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Issue #874: April 21-27, 2024

Q: I have been subscribed to Norton 360, but I’ve decided it’s too expensive to maintain so I will not be renewing. I’m just wondering if there are less expensive alternatives or if my Windows 10 operating system is sufficient.

 – Patricia F.
Niceville, Florida

A:  Thanks for writing, Patricia.  I’m hung up on one word in your question.  In fact, the very last word: “sufficient.”  Sufficiency is such a subjective concept, which, by definition, is going to mean something different to each person.  Do you mean sufficient for day-to-day use?  Sufficient to browse out to dangerous websites?  Sufficient to keep all malware at bay?  Something else?  So, I’m going to shy away from terms like that, and instead try and use more objective terminology that should mean the same thing to anyone who reads it, regardless of the situation.

Viruses have been such a pernicious threat for so long that there came a time a few years ago when Microsoft decided to just add antivirus capability directly in the operating system itself.  This took the form of a feature called Windows Defender.  Now, one might think that having a built-in antivirus capability would make the need for a 3rd-party antivirus a moot issue.  One would be mistaken.  Don’t get me wrong — Defender is considered a very good and highly effective antivirus tool.  But you may have noticed that none of the 3rd-party antimalware vendors have been driven out of business yet because of its existence.  That’s because Defender is, first of all, a virus scanner, and not a malware scanner.  And second, although it is excellent at detecting and stopping already known, established, so-called legacy viruses by scanning for their signature (a kind-of electronic fingerprint) it doesn’t have any heuristic abilities to detect virus-like activity or viruses that don’t have a known signature.

There are also entire other classes of threats out there that Windows 10’s built-in antivirus can’t detect.  Off the top of my head, I can think of threats like phishing attacks, zero-day software vulnerabilities, browser protection for attacks such as cross-site scripting, drive-by downloads, SQL injection, and so much more.  You need a full-on anti-malware package to do all that.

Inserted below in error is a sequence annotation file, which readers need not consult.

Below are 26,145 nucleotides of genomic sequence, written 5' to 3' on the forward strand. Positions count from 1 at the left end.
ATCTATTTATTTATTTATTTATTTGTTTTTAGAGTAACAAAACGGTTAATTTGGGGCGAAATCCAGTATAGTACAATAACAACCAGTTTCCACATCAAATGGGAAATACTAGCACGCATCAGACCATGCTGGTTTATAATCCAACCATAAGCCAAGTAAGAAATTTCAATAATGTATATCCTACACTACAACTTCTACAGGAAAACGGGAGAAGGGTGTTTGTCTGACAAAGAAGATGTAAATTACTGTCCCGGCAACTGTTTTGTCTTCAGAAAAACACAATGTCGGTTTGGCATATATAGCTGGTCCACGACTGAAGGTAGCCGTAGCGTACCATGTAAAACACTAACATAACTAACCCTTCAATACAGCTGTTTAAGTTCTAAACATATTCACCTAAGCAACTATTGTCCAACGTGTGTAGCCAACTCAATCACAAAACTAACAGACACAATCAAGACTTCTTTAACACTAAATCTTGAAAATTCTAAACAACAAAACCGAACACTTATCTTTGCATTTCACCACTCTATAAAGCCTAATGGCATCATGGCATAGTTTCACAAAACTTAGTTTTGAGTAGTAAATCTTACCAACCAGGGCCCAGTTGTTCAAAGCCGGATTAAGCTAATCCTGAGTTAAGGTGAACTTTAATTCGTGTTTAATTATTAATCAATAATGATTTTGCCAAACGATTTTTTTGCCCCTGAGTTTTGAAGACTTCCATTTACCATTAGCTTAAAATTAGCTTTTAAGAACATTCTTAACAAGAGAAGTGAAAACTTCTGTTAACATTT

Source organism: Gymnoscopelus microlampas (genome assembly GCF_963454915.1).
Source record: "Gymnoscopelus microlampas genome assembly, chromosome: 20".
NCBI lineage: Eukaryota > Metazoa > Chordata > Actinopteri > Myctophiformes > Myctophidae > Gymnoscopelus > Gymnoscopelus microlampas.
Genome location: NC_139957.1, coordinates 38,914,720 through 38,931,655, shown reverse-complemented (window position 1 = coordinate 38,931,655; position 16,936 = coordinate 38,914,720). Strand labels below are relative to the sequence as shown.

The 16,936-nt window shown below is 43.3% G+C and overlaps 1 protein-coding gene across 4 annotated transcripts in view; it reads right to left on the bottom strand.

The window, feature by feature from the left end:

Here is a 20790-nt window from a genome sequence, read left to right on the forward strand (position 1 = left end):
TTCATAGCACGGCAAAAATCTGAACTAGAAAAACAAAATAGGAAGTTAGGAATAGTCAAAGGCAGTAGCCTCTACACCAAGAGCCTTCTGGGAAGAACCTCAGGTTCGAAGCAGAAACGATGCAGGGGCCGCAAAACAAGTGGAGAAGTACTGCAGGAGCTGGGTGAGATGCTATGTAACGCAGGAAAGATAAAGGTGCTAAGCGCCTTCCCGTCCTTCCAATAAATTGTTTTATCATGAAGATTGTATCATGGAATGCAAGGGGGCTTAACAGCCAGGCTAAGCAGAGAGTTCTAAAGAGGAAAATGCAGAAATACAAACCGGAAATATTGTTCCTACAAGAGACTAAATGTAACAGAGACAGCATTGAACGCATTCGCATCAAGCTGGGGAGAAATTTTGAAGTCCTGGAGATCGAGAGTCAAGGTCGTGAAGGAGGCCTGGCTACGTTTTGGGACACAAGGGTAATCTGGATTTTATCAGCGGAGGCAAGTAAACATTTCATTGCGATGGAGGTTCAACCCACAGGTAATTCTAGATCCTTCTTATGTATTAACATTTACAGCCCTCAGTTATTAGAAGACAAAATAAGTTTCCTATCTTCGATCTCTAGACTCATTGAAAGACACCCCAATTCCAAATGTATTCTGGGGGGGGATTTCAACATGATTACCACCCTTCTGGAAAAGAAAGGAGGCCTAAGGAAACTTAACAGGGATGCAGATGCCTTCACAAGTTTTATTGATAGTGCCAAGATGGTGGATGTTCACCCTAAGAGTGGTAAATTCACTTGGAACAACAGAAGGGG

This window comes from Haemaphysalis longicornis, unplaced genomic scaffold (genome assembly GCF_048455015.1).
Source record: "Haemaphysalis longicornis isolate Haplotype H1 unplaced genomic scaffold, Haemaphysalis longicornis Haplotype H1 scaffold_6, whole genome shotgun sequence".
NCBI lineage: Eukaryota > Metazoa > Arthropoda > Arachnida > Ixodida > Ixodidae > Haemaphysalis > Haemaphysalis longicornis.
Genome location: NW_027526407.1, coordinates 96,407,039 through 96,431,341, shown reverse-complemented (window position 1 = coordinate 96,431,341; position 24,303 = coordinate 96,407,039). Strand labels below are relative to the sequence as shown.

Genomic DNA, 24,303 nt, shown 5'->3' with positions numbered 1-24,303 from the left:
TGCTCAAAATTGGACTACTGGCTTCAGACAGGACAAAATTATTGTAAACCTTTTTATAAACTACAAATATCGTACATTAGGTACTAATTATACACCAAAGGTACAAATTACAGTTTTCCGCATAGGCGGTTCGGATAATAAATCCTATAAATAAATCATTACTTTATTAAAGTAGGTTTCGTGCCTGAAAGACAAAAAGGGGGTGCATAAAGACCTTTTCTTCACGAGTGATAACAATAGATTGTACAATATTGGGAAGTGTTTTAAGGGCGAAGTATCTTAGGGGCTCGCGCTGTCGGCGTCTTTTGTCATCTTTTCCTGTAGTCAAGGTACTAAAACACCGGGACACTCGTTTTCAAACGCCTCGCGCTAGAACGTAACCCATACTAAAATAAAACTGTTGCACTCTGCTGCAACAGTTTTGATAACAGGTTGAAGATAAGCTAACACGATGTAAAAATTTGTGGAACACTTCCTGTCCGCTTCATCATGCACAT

Interestingly enough, many of the third-party anti-malware software vendors offer free versions of their pay-to-use products. It seems like this is right up your alley, since price is the primary stumbling block between you and your current anti-malware solution. What exactly is different between the free and paid versions varies from vendor to vendor, so you’ll probably want to do some research.  If you’re looking for an easy place to start, you can either go a Google search for something like “Best free antivirus” or if you’d rather, just head over to to view an article called “Top 10 Best Free Antivirus Software (2024)” from an independent reviewer that calls itself Antivirus Software Guide.  This is actually a pretty good article, and since I have a longstanding policy of not recommending or endorsing specific products or services that I haven’t personally reviewed, this is a good alternative.

So, yes, the capabilities built-in to Windows 10 offer some protection, but not anything nearly close to what the product you’re currently using offers.  With all the threats out there, and the number increasing every day, I don’t recommend that you rely exclusively on the built-in Microsoft tool to protect you. 

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May 2024

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